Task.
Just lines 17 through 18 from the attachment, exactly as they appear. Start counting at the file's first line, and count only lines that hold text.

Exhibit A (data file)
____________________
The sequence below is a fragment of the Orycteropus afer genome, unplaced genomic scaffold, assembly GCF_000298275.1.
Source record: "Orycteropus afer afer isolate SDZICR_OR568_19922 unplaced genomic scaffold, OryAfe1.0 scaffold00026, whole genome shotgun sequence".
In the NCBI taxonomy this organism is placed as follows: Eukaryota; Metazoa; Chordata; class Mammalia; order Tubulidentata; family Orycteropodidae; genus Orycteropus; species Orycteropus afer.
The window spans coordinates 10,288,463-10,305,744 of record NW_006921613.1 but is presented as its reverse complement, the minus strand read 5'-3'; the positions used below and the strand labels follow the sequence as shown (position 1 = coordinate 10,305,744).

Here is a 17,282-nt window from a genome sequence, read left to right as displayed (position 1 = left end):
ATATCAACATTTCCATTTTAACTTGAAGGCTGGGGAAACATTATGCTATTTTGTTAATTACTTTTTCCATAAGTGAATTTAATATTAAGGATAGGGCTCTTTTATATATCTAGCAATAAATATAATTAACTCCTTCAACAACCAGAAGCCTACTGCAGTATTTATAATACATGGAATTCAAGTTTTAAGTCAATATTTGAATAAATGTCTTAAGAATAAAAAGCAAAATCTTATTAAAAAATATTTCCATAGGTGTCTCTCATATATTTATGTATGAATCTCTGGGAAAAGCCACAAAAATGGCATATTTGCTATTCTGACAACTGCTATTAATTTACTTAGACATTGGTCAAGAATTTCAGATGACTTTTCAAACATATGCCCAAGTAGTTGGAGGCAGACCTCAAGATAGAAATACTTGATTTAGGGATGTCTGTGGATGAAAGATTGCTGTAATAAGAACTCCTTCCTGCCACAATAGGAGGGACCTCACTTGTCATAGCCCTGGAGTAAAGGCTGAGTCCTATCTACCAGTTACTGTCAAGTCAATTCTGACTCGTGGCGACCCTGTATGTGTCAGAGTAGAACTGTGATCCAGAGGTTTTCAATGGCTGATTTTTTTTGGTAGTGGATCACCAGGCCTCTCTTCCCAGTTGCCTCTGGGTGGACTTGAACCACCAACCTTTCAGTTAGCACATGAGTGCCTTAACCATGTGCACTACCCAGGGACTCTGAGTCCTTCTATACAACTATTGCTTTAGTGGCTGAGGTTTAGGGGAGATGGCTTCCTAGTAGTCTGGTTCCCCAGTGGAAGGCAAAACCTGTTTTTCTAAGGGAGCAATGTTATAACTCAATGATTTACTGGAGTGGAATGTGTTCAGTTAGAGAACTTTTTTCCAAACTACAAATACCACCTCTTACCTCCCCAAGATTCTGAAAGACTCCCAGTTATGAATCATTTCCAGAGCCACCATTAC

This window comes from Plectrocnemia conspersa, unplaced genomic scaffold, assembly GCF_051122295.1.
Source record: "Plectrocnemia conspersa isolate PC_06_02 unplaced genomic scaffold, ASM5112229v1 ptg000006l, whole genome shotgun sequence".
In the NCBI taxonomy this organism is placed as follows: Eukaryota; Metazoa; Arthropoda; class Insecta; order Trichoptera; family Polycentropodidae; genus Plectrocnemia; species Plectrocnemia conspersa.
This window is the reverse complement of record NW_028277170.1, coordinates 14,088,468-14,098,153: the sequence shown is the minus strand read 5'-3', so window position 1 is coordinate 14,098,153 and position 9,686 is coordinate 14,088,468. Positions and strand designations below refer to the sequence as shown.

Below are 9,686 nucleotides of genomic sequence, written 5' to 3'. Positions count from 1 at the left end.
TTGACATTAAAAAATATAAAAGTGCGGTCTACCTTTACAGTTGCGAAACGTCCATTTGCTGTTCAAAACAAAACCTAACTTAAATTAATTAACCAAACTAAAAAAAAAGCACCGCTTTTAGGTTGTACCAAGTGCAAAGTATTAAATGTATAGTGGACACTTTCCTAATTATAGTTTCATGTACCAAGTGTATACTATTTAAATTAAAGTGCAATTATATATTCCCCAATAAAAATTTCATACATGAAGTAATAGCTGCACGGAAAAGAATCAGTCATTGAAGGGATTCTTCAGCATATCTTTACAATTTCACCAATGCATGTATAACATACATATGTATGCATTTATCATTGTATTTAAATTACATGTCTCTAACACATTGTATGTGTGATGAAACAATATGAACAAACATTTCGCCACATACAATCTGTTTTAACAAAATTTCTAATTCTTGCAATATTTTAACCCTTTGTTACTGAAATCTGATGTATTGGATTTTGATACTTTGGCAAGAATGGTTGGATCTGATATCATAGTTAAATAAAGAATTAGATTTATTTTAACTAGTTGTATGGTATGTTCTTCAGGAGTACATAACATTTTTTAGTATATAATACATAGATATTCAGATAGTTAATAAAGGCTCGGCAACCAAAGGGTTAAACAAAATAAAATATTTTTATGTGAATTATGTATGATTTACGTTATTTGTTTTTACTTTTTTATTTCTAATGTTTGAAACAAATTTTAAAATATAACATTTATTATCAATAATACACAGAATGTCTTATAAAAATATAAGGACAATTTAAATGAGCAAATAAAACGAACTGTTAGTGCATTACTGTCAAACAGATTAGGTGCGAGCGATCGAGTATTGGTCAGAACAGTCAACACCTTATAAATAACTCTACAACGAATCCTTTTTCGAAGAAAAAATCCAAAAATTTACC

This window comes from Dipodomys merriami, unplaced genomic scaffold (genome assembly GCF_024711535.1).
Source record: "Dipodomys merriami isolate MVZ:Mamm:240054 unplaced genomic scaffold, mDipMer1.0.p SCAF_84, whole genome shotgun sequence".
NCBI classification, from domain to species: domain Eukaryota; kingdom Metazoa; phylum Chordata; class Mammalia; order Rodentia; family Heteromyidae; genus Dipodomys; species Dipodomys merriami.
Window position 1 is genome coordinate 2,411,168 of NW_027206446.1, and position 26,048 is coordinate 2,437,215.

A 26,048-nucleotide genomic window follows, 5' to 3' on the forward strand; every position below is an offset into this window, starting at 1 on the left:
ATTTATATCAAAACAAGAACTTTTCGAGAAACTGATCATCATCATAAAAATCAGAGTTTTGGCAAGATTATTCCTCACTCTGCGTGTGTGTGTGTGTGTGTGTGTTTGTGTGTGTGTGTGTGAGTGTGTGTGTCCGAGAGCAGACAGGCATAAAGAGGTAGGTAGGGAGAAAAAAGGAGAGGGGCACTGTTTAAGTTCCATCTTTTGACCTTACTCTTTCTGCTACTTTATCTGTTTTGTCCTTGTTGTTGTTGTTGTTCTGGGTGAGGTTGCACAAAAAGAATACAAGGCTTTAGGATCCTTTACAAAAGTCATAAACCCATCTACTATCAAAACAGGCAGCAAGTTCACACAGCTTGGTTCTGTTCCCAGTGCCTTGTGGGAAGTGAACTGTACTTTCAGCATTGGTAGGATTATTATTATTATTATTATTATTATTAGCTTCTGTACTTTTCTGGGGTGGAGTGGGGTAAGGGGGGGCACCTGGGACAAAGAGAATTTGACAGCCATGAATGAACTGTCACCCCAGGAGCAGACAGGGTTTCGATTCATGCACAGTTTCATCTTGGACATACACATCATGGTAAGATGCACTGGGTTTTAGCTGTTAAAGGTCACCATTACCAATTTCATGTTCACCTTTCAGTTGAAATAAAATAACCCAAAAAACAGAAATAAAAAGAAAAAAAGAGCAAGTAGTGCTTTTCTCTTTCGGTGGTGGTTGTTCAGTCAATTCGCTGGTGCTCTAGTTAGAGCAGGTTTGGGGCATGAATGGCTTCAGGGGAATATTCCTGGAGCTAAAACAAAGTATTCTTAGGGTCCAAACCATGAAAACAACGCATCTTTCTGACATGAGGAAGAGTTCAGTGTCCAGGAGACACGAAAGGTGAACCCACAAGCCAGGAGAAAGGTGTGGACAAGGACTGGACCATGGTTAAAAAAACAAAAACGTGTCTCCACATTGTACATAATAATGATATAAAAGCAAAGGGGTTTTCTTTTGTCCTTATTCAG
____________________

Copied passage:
A 26,048-nucleotide genomic window follows, 5' to 3' on the forward strand; every position below is an offset into this window, starting at 1 on the left:
ATTTATATCAAAACAAGAACTTTTCGAGAAACTGATCATCATCATAAAAATCAGAGTTTTGGCAAGATTATTCCTCACTCTGCGTGTGTGTGTGTGTGTGTGTGTTTGTGTGTGTGTGTGTGAGTGTGTGTGTCCGAGAGCAGACAGGCATAAAGAGGTAGGTAGGGAGAAAAAAGGAGAGGGGCACTGTTTAAGTTCCATCTTTTGACCTTACTCTTTCTGCTACTTTATCTGTTTTGTCCTTGTTGTTGTTGTTGTTCTGGGTGAGGTTGCACAAAAAGAATACAAGGCTTTAGGATCCTTTACAAAAGTCATAAACCCATCTACTATCAAAACAGGCAGCAAGTTCACACAGCTTGGTTCTGTTCCCAGTGCCTTGTGGGAAGTGAACTGTACTTTCAGCATTGGTAGGATTATTATTATTATTATTATTATTATTAGCTTCTGTACTTTTCTGGGGTGGAGTGGGGTAAGGGGGGGCACCTGGGACAAAGAGAATTTGACAGCCATGAATGAACTGTCACCCCAGGAGCAGACAGGGTTTCGATTCATGCACAGTTTCATCTTGGACATACACATCATGGTAAGATGCACTGGGTTTTAGCTGTTAAAGGTCACCATTACCAATTTCATGTTCACCTTTCAGTTGAAATAAAATAACCCAAAAAACAGAAATAAAAAGAAAAAAAGAGCAAGTAGTGCTTTTCTCTTTCGGTGGTGGTTGTTCAGTCAATTCGCTGGTGCTCTAGTTAGAGCAGGTTTGGGGCATGAATGGCTTCAGGGGAATATTCCTGGAGCTAAAACAAAGTATTCTTAGGGTCCAAACCATGAAAACAACGCATCTTTCTGACATGAGGAAGAGTTCAGTGTCCAGGAGACACGAAAGGTGAACCCACAAGCCAGGAGAAAGGTGTGGACAAGGACTGGACCATGGTTAAAAAAACAAAAACGTGTCTCCACATTGTACATAATAATGATATAAAAGCAAAGGGGTTTTCTTTTGTCCTTATTCAG